What does everyone think of this case? Personally...I don't think she intentionally killed her daughter. I think it was an accident and she got scared and made a series of bad mistakes and bad lies. These are the pictures the media won't show of Casey and her daughter and I just don't see a cold blooded killer here...
But...given the jury pool is tainted she will no doubt be given the death penalty. I guess by the time they got to juror 11 the defense must have used all their dismissals...http://blogs.discovery.com/criminal_report/2011/05/casey-anthony-trial-juror-profiles.htmlCasey Anthony Trial, Juror Profiles: What Do We Know About the Casey Anthony Jury?
May 23, 2011
[This article is by contributing writer Ivy Bigbee. She is a Washington, D.C.-based writer.]
"In order to have life we must lose our old lives, so that we may be reborn."
- Casey Anthony while incarcerated, in a letter to Robyn Adams
ORLANDO, Fla. — In order to “have life,” Casey Anthony must “lose” her “old life.” Can Anthony’s cadre of defense lawyers save her from being executed by lethal injection in Florida’s death chamber?
In order to be “reborn,” as her letter to inmate Robyn Adams expresses, Anthony’s attorneys must explain considerable evidence strongly supporting the 25-year-old’s capital punishment charge for killing her daughter, Caylee, 2, in 2008, then dumping her daughter’s body in woods near the house they shared with Anthony’s parents, George and Cindy Anthony.
Three-plus years in arriving, after a trial expected to take six to eight weeks, the verdict cannot come soon enough for case followers. On May 24, 12 jurors and five alternates from Pinellas County, Florida, will hear testimony to give — or deny — the young woman her life. Here’s what we know about Casey Anthony’s jury:
Juror 1 — The Counselor: White, female, age 65, married, two children. Retired nurse and volunteer counselor. Death penalty stance: “I value life. I also value the criminal justice system.” Has smelled decomposing bodies. Capable of understanding, relating to others the scientific evidence in trial, her communication skills and education qualify her as a strong candidate for jury foreperson.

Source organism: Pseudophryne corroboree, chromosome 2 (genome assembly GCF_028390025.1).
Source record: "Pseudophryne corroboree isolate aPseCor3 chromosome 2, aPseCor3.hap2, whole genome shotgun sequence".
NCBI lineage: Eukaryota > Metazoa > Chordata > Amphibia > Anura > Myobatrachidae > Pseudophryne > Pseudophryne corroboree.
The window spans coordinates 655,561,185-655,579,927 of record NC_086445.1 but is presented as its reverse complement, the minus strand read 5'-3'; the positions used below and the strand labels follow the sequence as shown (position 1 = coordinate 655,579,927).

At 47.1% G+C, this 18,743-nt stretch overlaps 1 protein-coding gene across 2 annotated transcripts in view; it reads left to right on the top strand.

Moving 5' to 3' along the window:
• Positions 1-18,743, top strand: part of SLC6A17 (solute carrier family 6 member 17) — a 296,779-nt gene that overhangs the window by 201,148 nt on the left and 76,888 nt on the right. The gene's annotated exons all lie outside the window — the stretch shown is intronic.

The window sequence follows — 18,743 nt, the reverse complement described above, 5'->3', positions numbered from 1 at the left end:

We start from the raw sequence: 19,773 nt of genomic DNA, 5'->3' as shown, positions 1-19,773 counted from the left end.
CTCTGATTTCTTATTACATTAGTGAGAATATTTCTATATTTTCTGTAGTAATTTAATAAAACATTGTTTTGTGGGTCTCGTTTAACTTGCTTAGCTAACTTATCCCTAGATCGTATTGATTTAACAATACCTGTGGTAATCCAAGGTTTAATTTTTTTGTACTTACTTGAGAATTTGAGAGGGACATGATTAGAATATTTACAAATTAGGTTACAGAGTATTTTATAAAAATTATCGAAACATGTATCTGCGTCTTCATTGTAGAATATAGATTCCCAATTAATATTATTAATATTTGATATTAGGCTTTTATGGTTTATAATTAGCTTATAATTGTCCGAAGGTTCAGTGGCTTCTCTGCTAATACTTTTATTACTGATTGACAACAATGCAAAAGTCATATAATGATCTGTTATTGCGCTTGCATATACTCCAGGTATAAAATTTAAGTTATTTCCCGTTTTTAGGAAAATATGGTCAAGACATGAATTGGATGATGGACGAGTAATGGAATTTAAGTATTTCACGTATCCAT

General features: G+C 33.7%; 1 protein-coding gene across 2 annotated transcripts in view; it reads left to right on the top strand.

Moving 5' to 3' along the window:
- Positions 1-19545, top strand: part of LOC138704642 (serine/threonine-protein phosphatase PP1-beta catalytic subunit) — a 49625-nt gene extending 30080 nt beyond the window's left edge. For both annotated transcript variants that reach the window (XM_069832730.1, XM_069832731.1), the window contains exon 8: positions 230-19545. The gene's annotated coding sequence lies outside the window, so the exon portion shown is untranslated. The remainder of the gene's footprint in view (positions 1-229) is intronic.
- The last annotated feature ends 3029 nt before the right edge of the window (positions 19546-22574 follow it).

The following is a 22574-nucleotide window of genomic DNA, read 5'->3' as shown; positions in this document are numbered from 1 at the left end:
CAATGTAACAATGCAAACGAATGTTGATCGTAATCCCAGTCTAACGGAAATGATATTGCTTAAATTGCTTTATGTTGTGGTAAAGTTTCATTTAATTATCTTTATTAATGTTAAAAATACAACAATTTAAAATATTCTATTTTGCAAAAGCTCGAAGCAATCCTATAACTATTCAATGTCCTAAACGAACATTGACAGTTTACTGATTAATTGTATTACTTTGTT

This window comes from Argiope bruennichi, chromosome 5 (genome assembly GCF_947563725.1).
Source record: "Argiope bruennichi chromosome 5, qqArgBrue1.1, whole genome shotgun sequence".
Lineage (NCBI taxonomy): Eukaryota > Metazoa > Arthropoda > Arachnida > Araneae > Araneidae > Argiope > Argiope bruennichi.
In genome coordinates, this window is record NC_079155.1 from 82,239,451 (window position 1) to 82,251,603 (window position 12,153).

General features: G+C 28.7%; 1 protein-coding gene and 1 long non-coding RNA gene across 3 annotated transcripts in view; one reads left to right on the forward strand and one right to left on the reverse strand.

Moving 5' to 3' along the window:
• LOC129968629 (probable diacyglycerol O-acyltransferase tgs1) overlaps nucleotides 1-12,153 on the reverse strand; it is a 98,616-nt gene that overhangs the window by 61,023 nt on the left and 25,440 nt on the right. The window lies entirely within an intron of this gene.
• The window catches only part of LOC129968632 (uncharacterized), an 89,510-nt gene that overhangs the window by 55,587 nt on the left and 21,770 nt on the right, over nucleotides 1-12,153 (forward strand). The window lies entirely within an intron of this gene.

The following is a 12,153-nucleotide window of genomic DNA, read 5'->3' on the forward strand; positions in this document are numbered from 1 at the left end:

Juror 2 — The IT Worker: Black male, mid-thirties, married, two children: a daughter, 4 and son, 9. Like defendant, Casey Anthony, juror’s mother was a single mom. “My impression was that, ‘yes, I thought she did it.’ ... If I had to return a verdict, I would say ‘not guilty’ right now.” Death penalty stance: Does not believe in the death penalty. “God is the one that makes the final judgment.”
Juror 3 — The Weaver: White, female, age 32, single, youngest of five children. Nursing student, St. Petersburg College. Crafty: Hobby is weaving; works in fiber and is a member of a weavers’ guild. Her pet dog is a rat terrier. Said she has little knowledge of and is not following the case. “I know my ignorance works in my favor at this point!” Admitted she wanted to be on the jury. On a scale of 1 to 10, she rates the death penalty at “a three or a five.”
Juror 4 — The Church Lady: Black female, 40s, no children, lives alone. Unknown occupation. Plays “Farmville” on Facebook. “Most of the time, I play my computer games” she notes. Quiet, unassuming, does not like to judge people by what other people say about them.
Juror 5 — The Retired Nurse’s Aid: White, female, late 50s, three children. Has 11th grade education. Had a driving under the influence arrest in 1998. Lives with boyfriend, a retired plumber. Was a juror for a criminal trial case. Does not own a computer. Works in yard, goes to gym. Death penalty stance: “I guess I believe in the death penalty. I’d have to know a lot of facts before I really considered it.”
Juror 6 — The Chef: White male, 33, married, two children, ages 6 and 21 months. Sells restaurant equipment and is in Orlando on business once a week. Has University of Florida business degree and owns a cat. Did not want to be on the jury. Could vote for the death penalty; “If the law dictated it, I would be able to follow it.”